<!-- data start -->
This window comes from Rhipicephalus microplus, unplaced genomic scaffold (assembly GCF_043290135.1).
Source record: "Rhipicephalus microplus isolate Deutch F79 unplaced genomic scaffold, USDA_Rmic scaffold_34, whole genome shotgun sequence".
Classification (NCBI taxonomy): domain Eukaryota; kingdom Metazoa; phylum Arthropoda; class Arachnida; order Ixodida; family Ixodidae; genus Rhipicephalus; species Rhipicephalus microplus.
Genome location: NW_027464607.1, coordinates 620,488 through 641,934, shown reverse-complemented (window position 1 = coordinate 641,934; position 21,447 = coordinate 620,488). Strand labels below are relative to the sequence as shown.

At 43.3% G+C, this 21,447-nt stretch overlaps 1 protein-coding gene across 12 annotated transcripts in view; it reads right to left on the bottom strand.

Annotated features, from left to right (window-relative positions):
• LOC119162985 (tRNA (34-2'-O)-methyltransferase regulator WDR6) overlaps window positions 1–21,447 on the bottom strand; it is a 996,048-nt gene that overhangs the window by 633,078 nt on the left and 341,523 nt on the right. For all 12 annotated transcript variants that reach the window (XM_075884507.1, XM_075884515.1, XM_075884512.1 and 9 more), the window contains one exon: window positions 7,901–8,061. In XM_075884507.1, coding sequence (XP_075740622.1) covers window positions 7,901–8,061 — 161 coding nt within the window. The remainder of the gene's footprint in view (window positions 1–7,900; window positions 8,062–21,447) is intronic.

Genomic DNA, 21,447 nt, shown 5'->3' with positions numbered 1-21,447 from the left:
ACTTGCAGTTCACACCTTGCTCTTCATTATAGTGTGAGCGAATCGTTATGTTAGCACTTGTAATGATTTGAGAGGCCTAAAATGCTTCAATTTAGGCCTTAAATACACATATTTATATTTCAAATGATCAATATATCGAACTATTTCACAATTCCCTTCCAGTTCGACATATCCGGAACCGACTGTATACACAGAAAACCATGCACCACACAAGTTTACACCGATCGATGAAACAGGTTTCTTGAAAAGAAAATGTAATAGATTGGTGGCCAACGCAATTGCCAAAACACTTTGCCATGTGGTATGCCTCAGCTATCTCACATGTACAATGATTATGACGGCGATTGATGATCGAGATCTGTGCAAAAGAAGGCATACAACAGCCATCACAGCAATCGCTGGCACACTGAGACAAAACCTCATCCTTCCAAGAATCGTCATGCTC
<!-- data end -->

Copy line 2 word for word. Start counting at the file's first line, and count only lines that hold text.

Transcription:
Source record: "Rhipicephalus microplus isolate Deutch F79 unplaced genomic scaffold, USDA_Rmic scaffold_34, whole genome shotgun sequence".